Home care visiting nurses and those working in a therapeutic group home expressed concerns about their inadvertent exposure to secondhand smoke when caring for patients who live where cigarettes or tobacco products are used. The American Lung Association Fact Sheet on Secondhand Smoke Exposure cites the Environmental Protection Agency (EPA) classification of secondhand smoke as a cause of human cancer. Secondhand smoke causes approximately 3,400 lung cancer deaths and 22,700 to 69,600 heart disease deaths among adult nonsmokers in the United States each year (American Lung Association, 2009). For this study, home care nurses and those working in a therapeutic group home for the mentally ill in Augusta, Maine, were interviewed. This report describes their exposure and how secondhand smoke can be eliminated with minimal disruption to patient care. The interviewed nurses discussed the repeated exposures they experienced while caring for multiple smoking patients in residences that included apartment buildings and group homes and while transporting patients with private automobiles in which the use of cigarettes, cigarillos, cigars, pipes, and tobacco products can be common. Concerns about secondhand smoke exposures frequently focused on the unpleasant smoke odor retained on clothes and nursing equipment when people smoke during a patient visit. Protective actions also were reported. Strategies for action are discussed.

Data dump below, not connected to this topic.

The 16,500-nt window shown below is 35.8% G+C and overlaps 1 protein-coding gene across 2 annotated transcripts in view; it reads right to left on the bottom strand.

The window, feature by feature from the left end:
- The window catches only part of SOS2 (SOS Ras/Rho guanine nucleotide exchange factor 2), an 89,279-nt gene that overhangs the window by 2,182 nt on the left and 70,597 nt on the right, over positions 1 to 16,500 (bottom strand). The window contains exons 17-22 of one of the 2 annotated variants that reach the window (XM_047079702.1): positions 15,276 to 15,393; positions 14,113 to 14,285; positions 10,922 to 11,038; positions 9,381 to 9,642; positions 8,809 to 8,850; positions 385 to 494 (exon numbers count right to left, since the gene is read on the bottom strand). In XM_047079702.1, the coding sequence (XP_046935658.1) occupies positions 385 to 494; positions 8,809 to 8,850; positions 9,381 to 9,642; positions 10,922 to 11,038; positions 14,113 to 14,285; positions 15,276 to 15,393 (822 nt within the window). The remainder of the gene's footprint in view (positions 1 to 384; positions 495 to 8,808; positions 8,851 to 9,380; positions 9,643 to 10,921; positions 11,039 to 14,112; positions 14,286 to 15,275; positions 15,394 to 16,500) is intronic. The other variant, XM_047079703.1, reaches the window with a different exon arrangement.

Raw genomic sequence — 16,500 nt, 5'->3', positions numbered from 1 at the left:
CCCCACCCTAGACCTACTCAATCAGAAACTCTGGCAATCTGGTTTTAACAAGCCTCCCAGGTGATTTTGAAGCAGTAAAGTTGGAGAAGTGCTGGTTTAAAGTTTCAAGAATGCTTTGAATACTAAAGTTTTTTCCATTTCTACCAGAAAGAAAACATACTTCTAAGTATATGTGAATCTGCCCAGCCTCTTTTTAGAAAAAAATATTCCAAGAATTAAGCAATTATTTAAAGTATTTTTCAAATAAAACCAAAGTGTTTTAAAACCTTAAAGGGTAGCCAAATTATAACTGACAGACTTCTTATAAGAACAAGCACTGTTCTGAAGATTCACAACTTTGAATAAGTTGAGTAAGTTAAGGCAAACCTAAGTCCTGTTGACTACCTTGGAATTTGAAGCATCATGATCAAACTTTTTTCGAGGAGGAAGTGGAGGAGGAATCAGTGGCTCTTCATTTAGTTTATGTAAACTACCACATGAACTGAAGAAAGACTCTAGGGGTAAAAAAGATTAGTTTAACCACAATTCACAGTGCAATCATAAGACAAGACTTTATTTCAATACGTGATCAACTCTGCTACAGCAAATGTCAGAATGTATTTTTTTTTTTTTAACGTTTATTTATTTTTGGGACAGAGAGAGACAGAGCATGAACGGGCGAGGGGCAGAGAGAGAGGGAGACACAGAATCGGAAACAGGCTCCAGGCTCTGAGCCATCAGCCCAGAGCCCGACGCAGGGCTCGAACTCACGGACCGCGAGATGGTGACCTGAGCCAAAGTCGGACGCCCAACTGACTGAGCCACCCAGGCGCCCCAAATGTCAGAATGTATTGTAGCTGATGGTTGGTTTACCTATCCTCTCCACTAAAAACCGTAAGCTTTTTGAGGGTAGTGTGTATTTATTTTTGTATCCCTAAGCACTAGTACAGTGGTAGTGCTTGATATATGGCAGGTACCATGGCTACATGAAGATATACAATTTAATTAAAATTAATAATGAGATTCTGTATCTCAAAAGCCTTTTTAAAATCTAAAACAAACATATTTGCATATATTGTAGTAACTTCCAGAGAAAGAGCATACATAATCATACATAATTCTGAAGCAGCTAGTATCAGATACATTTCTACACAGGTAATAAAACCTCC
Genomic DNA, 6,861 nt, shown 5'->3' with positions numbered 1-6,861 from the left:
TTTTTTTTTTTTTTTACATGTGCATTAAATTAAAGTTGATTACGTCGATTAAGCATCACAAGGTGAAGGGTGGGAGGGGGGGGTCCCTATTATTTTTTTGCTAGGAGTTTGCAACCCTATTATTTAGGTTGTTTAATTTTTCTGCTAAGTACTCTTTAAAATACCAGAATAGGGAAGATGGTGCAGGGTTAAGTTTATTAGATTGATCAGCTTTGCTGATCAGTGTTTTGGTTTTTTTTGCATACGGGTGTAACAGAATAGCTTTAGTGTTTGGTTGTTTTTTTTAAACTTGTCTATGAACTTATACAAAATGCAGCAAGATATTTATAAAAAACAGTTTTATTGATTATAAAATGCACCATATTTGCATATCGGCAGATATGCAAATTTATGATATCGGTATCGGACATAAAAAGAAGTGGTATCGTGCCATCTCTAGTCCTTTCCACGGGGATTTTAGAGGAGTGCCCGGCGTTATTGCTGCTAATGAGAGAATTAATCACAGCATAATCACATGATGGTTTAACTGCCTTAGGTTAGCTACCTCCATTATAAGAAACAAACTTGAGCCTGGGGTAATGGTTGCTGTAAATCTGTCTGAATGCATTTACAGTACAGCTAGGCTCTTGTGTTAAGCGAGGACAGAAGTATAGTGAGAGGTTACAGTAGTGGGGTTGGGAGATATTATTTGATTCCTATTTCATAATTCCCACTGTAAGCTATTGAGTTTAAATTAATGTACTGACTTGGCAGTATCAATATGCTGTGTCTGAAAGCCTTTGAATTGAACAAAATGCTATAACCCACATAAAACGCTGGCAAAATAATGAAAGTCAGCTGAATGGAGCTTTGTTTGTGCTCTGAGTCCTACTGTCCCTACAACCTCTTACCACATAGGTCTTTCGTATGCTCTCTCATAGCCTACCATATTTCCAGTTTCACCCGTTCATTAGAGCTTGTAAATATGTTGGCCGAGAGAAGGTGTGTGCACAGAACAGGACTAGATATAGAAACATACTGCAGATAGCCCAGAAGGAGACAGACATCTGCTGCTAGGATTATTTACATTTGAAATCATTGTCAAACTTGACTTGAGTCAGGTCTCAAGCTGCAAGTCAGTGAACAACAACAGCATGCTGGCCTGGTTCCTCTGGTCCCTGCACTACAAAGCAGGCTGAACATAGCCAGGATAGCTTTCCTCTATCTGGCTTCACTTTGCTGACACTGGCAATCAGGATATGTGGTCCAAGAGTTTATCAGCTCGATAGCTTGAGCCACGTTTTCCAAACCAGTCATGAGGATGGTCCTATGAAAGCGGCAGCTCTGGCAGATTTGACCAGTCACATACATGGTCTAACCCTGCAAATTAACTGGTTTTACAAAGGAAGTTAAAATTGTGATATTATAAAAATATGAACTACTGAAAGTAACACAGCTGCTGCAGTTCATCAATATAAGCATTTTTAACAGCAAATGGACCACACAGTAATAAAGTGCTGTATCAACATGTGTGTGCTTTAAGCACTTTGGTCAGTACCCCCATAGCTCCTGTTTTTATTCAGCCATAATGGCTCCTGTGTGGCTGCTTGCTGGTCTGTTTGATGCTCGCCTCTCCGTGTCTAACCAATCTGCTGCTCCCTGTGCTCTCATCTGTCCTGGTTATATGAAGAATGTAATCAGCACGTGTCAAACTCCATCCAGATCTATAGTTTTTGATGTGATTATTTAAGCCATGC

Juliana L'Heureux, BS, RN, MHSA, is Executive Director of the Maine Association of Mental Health Services in Augusta, Maine and has 15 years of experience in home healthcare nursing and administration.
Address for correspondence: Juliana L'Heureux, BS, RN, MHSA, 45 Memorial Circle, Suite 103, Augusta, ME 04330 (firstname.lastname@example.org).